Amateurs were once considered to be at the crux of scientific discovery, but over time have been put on the sidelines. Despite this, citizen science is witnessing a renaissance. Agencies such as NASA no longer have a monopoly on the global space program and more participatory projects are coming to life to harness the power of open collaboration around exploring space on a faster schedule.

    Instead of complaining about where our jetpack is, we can now demand to figure out how to take an elevator to space . And, while you still can’t own a CubeSat as easily as an iPod, you can join a SEDSAT-2 team and learn how to engineer one.

    There’s also GalaxyZoo , which opened up a data set containing a million galaxies imaged by a robotic telescope. Why projects such as these are important is because robots are actually kind of dumb. Humans are able to make classifications that well-programmed machines can’t. Currently, 200,000 humans are identifying over 250,000 galaxies.

    If tinkering with spacecrafts is more your speed, the Google Lunar X PRIZE is a competition to send robots to the moon. However, you don’t need to be a robotics engineer to participate. Team FREDNET , the first open source competitor, is open for anyone to join.

    While the concept of open source has resonated around the world and beyond, there is still much education to be done. NASA and the ESA have made large quantities of their data open, but have yet to facilitate developer communities that allow for active contribution to the code rather than just feedback on finding bugs.

    Spacehack.org , a directory of ways to participate in space exploration, was created for this reason, among others. Many of these projects are buried in old government websites or do not clearly communicate how someone can get involved. It is with great hope that it will not only encourage the creation of more participatory space projects, but also urge existing ones to embrace the social web.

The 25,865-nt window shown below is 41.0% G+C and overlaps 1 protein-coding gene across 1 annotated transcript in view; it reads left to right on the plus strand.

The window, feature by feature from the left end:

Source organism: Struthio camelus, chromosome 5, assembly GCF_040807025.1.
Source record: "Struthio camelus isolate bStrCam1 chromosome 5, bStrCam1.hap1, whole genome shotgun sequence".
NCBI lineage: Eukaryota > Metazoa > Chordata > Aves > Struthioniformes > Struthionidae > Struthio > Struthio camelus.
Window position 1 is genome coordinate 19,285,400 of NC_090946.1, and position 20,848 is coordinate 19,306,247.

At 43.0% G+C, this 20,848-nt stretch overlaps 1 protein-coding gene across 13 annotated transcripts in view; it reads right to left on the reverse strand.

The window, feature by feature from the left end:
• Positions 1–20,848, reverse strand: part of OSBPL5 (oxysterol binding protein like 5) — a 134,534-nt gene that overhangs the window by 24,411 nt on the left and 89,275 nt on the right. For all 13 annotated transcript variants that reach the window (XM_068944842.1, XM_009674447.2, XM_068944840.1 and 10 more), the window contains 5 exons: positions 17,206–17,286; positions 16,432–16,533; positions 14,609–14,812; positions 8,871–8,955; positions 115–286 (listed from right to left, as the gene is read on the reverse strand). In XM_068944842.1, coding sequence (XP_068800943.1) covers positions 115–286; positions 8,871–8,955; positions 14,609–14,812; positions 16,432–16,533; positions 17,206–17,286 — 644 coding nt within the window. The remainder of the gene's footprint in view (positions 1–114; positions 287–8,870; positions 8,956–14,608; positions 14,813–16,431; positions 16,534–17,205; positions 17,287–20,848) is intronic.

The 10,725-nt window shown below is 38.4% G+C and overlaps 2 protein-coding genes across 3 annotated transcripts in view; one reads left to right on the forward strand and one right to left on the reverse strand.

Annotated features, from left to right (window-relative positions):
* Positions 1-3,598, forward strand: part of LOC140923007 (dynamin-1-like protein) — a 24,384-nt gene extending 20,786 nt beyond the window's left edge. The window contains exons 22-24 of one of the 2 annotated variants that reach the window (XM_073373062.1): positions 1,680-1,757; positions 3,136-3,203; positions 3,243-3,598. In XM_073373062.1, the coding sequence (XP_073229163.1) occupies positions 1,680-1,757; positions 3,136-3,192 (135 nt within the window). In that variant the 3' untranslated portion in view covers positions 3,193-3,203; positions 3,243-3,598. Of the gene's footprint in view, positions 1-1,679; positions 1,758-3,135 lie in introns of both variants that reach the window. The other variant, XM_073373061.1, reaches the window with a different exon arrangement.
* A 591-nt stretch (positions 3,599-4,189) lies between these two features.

At 2:30pm to 3:15pm, Wednesday 2nd June

  • Using Modern Perl

    by chromatic

    It's easy to find examples of poorly-written Perl code: global variables, punctuation soup, copy and paste code, commented-out functions. Who'd want to read that? Who could maintain it?

    Modern Perl code is different. The past decade has produced important new features and powerful new techniques for writing clear, concise, maintainable, and reusable Perl. These new developments build on each other to replace awkward, painful, or difficult to use correctly approaches with simple code.

    Learn how to understand context, to embrace lexical scoping, to manage CPAN installations without pain, to perform pain-free automated testing, to embrace the CPAN development model, to adopt new features of Perl 5.10 and 5.12, and to take advantage of the Moose object system.

    Learn about the Perl renaissance and rediscover the joy of Perl.

    At 2:30pm to 3:15pm, Wednesday 2nd June

Thursday 3rd June 2010

  • XHP for PHP

    by Bob Baldwin

    XHP is a PHP extension which augments the syntax of the language such that XML document fragments become valid PHP expressions. It fits somewhere between a templating language and a programmatic UI library. XHP allows you to use PHP as a stricter templating engine and offers a very straightforward way of implementing reusable, extensible components. Facebook is increasingly using this technology across our web presence, include our home page, dashboards, and lite.facebook.com.

    This session will cover: how XHP works; syntax of building simple, complex, and dynamic structures; and using XHP as building blocks that cater to your web apps. I'll include lessons Facebook has learned about moving quickly from concept to product using XHP.

    At 1:30pm to 2:15pm, Thursday 3rd June